Berlin, main train station, 10:30. I take a seat next to Sabi Ginal. In his mid-40s and of Turkish descent, he came to Berlin in the seventies and has been traversing the German capital in his taxi since 1992. We leave Europe’s largest connecting station behind us and immerse ourselves in Berlin, a city that never sleeps.
Berlin has changed since the seventies. Back then, he always met his friends in front of the Reichstag to play football. 'That area was an enormous, fallow expanse,' Ginal explains. Once close to the border between east and west Germany, it was cultivated after the Wende (reunification). Playing football there now is out of the question.
We reach the Brandenburg Gate, symbol of German unity. Events take place here almost every day, from fashion shows to fairs. When the wall fell in November 1989, hundreds of people congregated here - including Ginal. 'I was limping after injuring myself during football that afternoon.' The borders were opened and 'before us Wessis (west Berliners) lay east Berlin, the unknown. The streets were in very bad condition and everyone drove Trabants,' Ginal remembers and laughs. 'Those cars made an awful smell. We always overtook them.'
'Ah, here comes the Ossi!'
We travel in the direction of the Gendarmenmarkt - a square which at one time lay in east Berlin – and draw closer to a miniature idyll with cafés, trees and a busker. One side of the square is closed off by the luxurious Hilton Hotel, which was erected in GDR times, explains Ginal. 'But back then it all looked much different here. The whole of east Berlin was in the dark; there were no street lights. Shortly before the Wende we were scared when we had to take a passenger to east Berlin. But now that fear has gone.' After the Wende, the streets and buildings were renovated. 'Today, people look forward to going there; and as for the Ossis [east Berliners] and Wessis of those times, they don’t exist anymore either,' he adds with a laugh.
The traces of the erstwhile divide are disappearing throughout Berlin. In the past few years, the most recent buildings by well-known architects such as Italian Renzo Piano have arisen at Potsdamer Platz, back then a wasteland divided by the wall. And once more, there was one football pitch less for Ginal. Does he find it a shame that all these changes have taken place? 'There's two sides to every story. But today Berlin is the capital of Germany and it was the right decision. Berlin is beautiful now,' he adds.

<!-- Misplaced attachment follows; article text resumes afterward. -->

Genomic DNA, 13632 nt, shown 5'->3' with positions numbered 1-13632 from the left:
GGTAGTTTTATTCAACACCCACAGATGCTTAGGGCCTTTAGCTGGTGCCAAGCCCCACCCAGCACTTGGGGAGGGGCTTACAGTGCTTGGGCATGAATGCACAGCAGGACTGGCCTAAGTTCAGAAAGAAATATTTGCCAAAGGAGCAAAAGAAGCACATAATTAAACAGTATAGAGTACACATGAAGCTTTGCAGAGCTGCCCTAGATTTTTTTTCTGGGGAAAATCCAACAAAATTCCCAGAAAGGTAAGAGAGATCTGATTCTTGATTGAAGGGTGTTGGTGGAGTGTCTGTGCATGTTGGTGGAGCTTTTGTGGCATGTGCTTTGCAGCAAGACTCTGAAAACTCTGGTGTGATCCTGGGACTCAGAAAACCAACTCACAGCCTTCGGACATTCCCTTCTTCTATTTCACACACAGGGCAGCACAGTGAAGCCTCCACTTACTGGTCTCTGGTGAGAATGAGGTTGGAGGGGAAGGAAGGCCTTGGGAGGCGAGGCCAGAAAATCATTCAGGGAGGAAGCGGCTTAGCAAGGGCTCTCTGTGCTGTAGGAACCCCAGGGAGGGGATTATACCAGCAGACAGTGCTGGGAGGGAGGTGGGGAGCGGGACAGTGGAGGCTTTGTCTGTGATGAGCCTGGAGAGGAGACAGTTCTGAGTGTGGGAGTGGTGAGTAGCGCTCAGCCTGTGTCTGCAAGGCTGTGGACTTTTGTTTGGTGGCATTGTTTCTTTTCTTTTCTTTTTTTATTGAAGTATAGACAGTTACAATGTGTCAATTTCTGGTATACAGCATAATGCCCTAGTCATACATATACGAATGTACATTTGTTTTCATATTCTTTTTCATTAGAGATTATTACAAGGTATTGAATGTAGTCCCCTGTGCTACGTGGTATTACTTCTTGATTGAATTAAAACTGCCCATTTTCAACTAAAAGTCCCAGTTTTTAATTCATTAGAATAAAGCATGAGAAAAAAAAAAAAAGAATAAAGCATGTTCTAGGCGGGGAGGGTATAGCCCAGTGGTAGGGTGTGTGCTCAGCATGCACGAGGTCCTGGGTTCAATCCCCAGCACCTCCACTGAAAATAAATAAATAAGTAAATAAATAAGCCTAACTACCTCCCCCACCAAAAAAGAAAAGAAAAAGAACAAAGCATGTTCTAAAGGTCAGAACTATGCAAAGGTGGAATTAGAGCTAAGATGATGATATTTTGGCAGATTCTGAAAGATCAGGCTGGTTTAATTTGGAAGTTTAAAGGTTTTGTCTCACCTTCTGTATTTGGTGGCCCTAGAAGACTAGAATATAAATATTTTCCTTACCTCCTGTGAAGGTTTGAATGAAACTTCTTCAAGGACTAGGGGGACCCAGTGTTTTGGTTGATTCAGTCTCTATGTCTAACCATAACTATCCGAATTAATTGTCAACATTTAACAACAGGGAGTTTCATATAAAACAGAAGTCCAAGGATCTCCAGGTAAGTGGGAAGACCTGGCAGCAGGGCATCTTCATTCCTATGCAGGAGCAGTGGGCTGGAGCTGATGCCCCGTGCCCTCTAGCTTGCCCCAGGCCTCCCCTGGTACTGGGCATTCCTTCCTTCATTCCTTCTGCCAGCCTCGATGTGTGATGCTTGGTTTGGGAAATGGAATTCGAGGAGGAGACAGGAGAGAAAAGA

We reach Schlossplatz, a square on Museum Island. Before us stands the weakened skeleton of the Palast der Republik, former symbol of the GDR. After lengthy discussion, it is still unclear what will be built on this site. Neither castle nor palace, the current centre of Berlin is a construction site in the shadow of the dizzy heights of the TV tower landmark, close to Alexanderplatz, in the centre of the capital.
'Kreuzberg nights are long'
The most beautiful area of Berlin? Difficult to say. Ginal lives in Schöneberg, a well-known gay and lesbian district, in contrast to most of his fellow countrymen, who live in the marquee district of Kreuzberg. There are many pubs and kebab stalls and as he puts it so well, 'Kreuzberg nights are long. They start off slowly. But then, but then...' No, he likes Schöneberg. It is central and he has always lived here. There may not be as many pubs in Schöneberg, but 'you just go to drink coffee.'
We have arrived at Alexanderplatz. Due to its history, Berlin now possesses not only more than two centres - Alexanderplatz and Kurfürstendamm ('KuDamm') - and two opera houses, but even the street names are replicated, Ginal explains. 'You need to know this if a passenger wants to go to Eisenacher strasse underground station, for example. Is it in the east or west?' Most of his passengers just want to go to the Galeries La Fayette department store on busy shopping street Friedrichstraße downtown, or huge department store KaDeWe on KuDamm.
In the holidays, the airport is the main destination. 'I like driving people to Schönefeld airport,' laughs Ginal. 'It’s a long way. The fare is worth it.' The expanded airport at Schönefeld is to open in 2011. It will take at least forty minutes to get there. And what will happen to the legendary Tempelhof airport? Ginal shrugs his shoulders. No decisions have been made, but it may become a private hospital. 'It’ll be a good landing spot for your private jet,' he laughs. It seems that all boundaries have disappeared from the once divided Berlin.
It is 11:12 and we arrive at Oranienstrasse, another legendary street cutting through east Kreuzberg. Whilst Ginal forces his way through restless Berlin accompanied by a new passenger, I take a seat on a terrace and enjoy the wild nights of Kreuzberg with a coffee in the sun.